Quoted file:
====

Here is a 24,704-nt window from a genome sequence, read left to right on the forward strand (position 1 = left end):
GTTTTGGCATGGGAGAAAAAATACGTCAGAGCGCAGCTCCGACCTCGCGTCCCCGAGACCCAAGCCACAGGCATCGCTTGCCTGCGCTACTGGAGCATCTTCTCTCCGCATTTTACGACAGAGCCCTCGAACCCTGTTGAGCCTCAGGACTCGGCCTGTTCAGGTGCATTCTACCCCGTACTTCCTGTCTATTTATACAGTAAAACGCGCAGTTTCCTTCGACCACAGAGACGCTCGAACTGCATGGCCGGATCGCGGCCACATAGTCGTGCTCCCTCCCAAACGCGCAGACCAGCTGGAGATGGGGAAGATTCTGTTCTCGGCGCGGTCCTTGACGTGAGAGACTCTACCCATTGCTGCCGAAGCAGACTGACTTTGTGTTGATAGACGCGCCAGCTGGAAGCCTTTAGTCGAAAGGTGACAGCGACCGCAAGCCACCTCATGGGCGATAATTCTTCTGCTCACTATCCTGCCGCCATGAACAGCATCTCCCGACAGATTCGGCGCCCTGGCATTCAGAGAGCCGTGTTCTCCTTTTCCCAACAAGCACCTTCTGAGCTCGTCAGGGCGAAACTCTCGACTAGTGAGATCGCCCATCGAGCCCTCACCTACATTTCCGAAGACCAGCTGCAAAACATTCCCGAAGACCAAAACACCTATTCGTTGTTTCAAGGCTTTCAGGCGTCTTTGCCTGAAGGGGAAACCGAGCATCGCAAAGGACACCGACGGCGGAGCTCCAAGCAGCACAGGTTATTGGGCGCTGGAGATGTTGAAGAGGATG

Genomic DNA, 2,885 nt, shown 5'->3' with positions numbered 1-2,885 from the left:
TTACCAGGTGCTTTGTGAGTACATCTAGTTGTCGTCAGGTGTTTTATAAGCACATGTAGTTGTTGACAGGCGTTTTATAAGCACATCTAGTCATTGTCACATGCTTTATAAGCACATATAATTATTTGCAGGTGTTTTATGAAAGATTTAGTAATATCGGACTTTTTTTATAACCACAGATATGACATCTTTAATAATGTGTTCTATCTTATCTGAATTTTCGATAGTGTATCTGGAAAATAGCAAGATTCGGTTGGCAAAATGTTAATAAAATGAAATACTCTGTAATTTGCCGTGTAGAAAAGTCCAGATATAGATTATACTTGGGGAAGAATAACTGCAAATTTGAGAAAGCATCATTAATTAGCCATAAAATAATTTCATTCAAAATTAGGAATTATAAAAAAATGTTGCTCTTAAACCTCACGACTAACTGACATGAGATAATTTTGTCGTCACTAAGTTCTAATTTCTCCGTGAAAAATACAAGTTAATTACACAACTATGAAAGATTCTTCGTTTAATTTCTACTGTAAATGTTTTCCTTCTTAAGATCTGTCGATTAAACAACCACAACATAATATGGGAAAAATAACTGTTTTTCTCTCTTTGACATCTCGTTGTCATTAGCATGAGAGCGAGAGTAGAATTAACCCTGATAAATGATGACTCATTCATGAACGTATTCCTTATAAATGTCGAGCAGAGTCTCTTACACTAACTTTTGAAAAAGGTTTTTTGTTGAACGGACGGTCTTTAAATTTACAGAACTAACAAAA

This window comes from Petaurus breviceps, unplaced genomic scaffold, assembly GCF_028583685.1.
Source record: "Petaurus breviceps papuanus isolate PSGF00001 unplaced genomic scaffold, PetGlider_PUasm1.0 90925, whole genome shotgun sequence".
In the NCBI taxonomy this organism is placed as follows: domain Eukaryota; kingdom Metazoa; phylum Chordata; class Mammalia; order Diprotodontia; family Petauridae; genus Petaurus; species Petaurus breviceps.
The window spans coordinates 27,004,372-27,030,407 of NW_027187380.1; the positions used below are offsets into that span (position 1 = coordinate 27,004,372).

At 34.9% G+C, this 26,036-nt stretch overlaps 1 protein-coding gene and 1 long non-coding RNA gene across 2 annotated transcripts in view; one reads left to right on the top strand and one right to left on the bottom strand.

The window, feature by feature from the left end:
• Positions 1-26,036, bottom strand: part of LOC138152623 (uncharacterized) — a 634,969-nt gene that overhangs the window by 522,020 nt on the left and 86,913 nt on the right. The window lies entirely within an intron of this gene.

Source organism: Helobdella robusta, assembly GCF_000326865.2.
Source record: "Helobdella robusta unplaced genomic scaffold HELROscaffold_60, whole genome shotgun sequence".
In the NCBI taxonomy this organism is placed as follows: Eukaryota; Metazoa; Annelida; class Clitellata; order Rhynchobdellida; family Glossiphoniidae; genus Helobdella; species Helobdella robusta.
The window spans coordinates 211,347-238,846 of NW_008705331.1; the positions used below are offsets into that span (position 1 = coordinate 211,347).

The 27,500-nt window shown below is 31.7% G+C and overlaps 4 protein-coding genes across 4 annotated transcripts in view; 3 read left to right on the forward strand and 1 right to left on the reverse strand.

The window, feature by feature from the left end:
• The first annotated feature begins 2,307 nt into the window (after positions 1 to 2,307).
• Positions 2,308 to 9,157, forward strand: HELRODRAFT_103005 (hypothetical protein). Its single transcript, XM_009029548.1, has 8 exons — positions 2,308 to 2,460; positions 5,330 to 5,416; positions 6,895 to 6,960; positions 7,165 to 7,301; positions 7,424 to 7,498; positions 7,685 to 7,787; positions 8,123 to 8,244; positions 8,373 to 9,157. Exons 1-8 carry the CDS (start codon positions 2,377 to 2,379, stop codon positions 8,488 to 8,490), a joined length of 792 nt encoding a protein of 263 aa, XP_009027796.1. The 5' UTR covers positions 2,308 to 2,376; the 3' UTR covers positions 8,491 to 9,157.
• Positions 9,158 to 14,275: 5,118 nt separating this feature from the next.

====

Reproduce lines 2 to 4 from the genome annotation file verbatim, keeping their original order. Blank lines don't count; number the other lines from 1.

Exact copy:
GTTTTGGCATGGGAGAAAAAATACGTCAGAGCGCAGCTCCGACCTCGCGTCCCCGAGACCCAAGCCACAGGCATCGCTTGCCTGCGCTACTGGAGCATCTTCTCTCCGCATTTTACGACAGAGCCCTCGAACCCTGTTGAGCCTCAGGACTCGGCCTGTTCAGGTGCATTCTACCCCGTACTTCCTGTCTATTTATACAGTAAAACGCGCAGTTTCCTTCGACCACAGAGACGCTCGAACTGCATGGCCGGATCGCGGCCACATAGTCGTGCTCCCTCCCAAACGCGCAGACCAGCTGGAGATGGGGAAGATTCTGTTCTCGGCGCGGTCCTTGACGTGAGAGACTCTACCCATTGCTGCCGAAGCAGACTGACTTTGTGTTGATAGACGCGCCAGCTGGAAGCCTTTAGTCGAAAGGTGACAGCGACCGCAAGCCACCTCATGGGCGATAATTCTTCTGCTCACTATCCTGCCGCCATGAACAGCATCTCCCGACAGATTCGGCGCCCTGGCATTCAGAGAGCCGTGTTCTCCTTTTCCCAACAAGCACCTTCTGAGCTCGTCAGGGCGAAACTCTCGACTAGTGAGATCGCCCATCGAGCCCTCACCTACATTTCCGAAGACCAGCTGCAAAACATTCCCGAAGACCAAAACACCTATTCGTTGTTTCAAGGCTTTCAGGCGTCTTTGCCTGAAGGGGAAACCGAGCATCGCAAAGGACACCGACGGCGGAGCTCCAAGCAGCACAGGTTATTGGGCGCTGGAGATGTTGAAGAGGATG

Genomic DNA, 2,885 nt, shown 5'->3' with positions numbered 1-2,885 from the left:
TTACCAGGTGCTTTGTGAGTACATCTAGTTGTCGTCAGGTGTTTTATAAGCACATGTAGTTGTTGACAGGCGTTTTATAAGCACATCTAGTCATTGTCACATGCTTTATAAGCACATATAATTATTTGCAGGTGTTTTATGAAAGATTTAGTAATATCGGACTTTTTTTATAACCACAGATATGACATCTTTAATAATGTGTTCTATCTTATCTGAATTTTCGATAGTGTATCTGGAAAATAGCAAGATTCGGTTGGCAAAATGTTAATAAAATGAAATACTCTGTAATTTGCCGTGTAGAAAAGTCCAGATATAGATTATACTTGGGGAAGAATAACTGCAAATTTGAGAAAGCATCATTAATTAGCCATAAAATAATTTCATTCAAAATTAGGAATTATAAAAAAATGTTGCTCTTAAACCTCACGACTAACTGACATGAGATAATTTTGTCGTCACTAAGTTCTAATTTCTCCGTGAAAAATACAAGTTAATTACACAACTATGAAAGATTCTTCGTTTAATTTCTACTGTAAATGTTTTCCTTCTTAAGATCTGTCGATTAAACAACCACAACATAATATGGGAAAAATAACTGTTTTTCTCTCTTTGACATCTCGTTGTCATTAGCATGAGAGCGAGAGTAGAATTAACCCTGATAAATGATGACTCATTCATGAACGTATTCCTTATAAATGTCGAGCAGAGTCTCTTACACTAACTTTTGAAAAAGGTTTTTTGTTGAACGGACGGTCTTTAAATTTACAGAACTAACAAAA